Short answer: well it depends. Quarry screenings (if available in your area) are generally best for under the flagstones. Screenings are also one of the best options for inbetween the stones, but there are other options available which can be utilised to achieve different aesthetic effects. First we will adress the structural issue “what to use beneath the flagstone”.
Cement—it will crack
Sand—ants will dig it up and get it all over the place...also the sand may wash away, causing stones to settle.
Gravel—really no problems here, just use the right type of gravel. Better yet, use modified gravel for the foundation and then use quarry screenings aka grit aka quarry dust as the final leveling agent.
Cement will crack. Especially grade level cement. Especially in a climate with winters like ours in Pennsylvania. Worse way to go about it would be to lay the stone upon a bed of gravel and then cement the joints between stones. Horrible idea. The gravel base is flexible and will move ever so slightly during freeze-thaw. Well, if the base was done poorly the movement might be more then slight, but let's assume the base was done well. A gravel base will definitely move a bit—looking at any of my patios, you'd never know that, but the movement does happen. Cement is rigid—if you put a rigid top on a flexible base then systemic cracking is inevitable.
Cement is of course a fine joint filling material if the flagstone happens to rest upon a concrete foundation. But why on earth would you want to have a concrete foundation anyway? The concrete itself will crack, eventually. In a northern climate it will likely crack within ten years—and the chances of it cracking within the next three years are pretty high too. Environmental impact of concrete production is no small isue either. Anyway, I personally prefer dry stone work. More harmonious, warmer, just better.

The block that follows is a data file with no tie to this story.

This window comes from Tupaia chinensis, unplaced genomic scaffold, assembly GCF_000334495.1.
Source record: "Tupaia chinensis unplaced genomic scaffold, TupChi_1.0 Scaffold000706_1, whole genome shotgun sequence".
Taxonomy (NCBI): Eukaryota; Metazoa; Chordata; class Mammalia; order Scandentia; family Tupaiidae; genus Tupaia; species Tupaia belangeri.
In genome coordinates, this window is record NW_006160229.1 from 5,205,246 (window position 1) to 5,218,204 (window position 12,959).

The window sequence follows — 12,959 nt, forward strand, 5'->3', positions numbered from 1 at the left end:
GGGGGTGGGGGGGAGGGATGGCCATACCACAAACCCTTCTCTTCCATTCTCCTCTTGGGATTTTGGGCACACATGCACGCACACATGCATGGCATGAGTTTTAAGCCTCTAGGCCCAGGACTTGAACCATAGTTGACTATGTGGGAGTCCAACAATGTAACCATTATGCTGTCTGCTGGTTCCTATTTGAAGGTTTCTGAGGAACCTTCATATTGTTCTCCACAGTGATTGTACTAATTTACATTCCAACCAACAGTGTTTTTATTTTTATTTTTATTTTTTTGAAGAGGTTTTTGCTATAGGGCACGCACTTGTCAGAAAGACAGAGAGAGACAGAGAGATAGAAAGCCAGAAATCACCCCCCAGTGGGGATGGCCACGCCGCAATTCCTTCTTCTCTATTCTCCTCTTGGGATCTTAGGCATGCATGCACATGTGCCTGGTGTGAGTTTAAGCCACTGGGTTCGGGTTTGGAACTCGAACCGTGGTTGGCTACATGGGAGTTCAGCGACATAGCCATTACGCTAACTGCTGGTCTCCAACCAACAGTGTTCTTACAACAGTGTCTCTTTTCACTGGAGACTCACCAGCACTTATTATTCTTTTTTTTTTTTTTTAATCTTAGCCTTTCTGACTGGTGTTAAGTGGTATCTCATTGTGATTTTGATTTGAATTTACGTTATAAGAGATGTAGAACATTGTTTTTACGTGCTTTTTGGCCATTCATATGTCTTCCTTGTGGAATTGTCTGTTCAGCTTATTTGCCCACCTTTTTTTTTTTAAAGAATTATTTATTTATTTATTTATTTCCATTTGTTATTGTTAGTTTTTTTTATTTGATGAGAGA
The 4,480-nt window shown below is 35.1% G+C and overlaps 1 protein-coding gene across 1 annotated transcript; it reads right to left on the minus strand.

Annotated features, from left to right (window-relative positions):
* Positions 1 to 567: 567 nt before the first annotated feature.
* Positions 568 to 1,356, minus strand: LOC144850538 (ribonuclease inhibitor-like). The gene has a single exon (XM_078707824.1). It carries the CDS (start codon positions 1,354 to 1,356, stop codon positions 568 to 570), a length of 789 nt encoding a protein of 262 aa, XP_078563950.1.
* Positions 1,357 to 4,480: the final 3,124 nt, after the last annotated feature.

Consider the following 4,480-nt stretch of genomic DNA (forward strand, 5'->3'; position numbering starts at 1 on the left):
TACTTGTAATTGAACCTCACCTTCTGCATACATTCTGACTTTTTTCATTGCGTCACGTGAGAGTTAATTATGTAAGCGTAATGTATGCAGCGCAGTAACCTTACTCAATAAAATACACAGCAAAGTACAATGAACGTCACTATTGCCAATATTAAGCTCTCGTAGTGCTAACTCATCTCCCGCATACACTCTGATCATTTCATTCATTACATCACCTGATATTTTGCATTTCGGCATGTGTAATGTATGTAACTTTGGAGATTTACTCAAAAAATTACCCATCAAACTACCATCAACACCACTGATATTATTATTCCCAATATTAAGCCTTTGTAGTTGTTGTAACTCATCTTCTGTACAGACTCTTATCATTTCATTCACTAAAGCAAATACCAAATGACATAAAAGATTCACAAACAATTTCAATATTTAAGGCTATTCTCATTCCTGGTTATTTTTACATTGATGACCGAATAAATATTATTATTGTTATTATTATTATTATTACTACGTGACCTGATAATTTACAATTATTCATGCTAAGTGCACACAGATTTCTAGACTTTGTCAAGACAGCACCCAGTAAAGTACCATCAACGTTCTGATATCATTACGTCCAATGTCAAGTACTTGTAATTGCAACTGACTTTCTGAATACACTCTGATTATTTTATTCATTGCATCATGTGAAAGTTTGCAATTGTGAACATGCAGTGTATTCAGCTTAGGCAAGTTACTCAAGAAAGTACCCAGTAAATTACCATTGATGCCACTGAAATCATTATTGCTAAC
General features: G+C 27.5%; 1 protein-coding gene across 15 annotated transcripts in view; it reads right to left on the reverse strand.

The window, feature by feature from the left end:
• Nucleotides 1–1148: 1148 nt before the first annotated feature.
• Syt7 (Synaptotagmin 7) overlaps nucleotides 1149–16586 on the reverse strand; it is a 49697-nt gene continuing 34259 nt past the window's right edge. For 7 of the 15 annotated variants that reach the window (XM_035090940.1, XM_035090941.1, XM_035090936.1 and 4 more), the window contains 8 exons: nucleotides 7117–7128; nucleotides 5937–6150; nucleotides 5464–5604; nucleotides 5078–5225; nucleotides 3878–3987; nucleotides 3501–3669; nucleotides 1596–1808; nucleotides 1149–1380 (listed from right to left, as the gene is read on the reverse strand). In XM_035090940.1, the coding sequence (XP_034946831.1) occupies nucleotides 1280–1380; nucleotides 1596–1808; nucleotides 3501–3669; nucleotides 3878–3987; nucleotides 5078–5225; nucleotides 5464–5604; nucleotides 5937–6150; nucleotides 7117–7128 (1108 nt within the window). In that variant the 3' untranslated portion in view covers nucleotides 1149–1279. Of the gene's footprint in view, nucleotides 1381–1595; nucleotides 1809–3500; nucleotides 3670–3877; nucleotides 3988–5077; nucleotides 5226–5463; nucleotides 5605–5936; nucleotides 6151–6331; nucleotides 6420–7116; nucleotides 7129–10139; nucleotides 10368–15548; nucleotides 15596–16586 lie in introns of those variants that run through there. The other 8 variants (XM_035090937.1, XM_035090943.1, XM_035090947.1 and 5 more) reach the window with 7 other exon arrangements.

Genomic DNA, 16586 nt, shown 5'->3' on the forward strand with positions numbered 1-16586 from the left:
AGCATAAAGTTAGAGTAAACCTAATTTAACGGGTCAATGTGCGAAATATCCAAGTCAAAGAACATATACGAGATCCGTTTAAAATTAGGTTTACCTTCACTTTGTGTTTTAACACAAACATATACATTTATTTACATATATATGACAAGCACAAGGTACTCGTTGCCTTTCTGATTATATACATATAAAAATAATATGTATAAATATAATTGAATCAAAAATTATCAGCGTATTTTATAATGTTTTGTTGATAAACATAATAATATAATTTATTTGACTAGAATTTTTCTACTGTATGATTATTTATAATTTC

Sand....well, if you use a really heavy sand you should be alright. Most of the sands that are packaged for sale however are way too fine. You can use a course sand for under the flagstones, sure. Back when I used to lay brick patios I would use course sand or quarry screenings inter-changably and it was fine. Them patios still look good.
Not as good as my stone patios though! Problem with using even course sand beneath flagstone is this: Bricks are of uniform thickness. Thus it's not too much trouble to just get your gravel foundation pretty close to perfect, then go ahead and screed out one quarter inch of sand for your bricks to rest upon. With flagstone however the thickness will vary too greatly—you may need half an inch of sand for one stone, but 2 inches for another—that'll cause problems. Screenings are almost the same thing as modified gravel—they are indeed one of the two ingredients in modified gravel...they are heavy enough that it really is no problem to use 2 inches on one stone and half an inch on another—ten years down the road, that patio will still look sharp.
Another reason to use screenings is because screenings also make an excellent joint filler. You do not want to use sand, even course sand between your flagstone joints because it can wash away—unless of course your flagstones are absurdly tight. For pattern-cut flagstone, yes, you can get away with using sand as the joint-filler. Just make sure the base is course sand, not fine. You will need to use fine sand for the joints however because of how tight they are. Again, ants love fine sand—but in this application, pattern-cut stones, tiny joints—fine sand will not be the end of the world—so long as the base is course, of course.
Back to screenings—when you use screenings for both the leveler and the joint filler you are creating a good scene. If there is ever any minor issue with the screenings underneath the stone it shouldn't matter too much because the joint filler will settle down and fill the void. Having screenings up top and down below, it just works out well.
You can expect to top off the screenings once within the first year—a small bit will settle or wash away. No problem, just sweep in some new material and you're good. After that, in future years, you'll be fine. My best recommendation is that clients hire me to do maybe a couple hours maintenance once a year—by no means is this nessesary, but I like my work to sparkle.
I should maybe also add that using the above system I have never once had a single patio fail. Okay, maybe one stone with some minor settling—fixable in a few minutes (and rare that that ever happens) but never any major problems. Been doing this a little while too.
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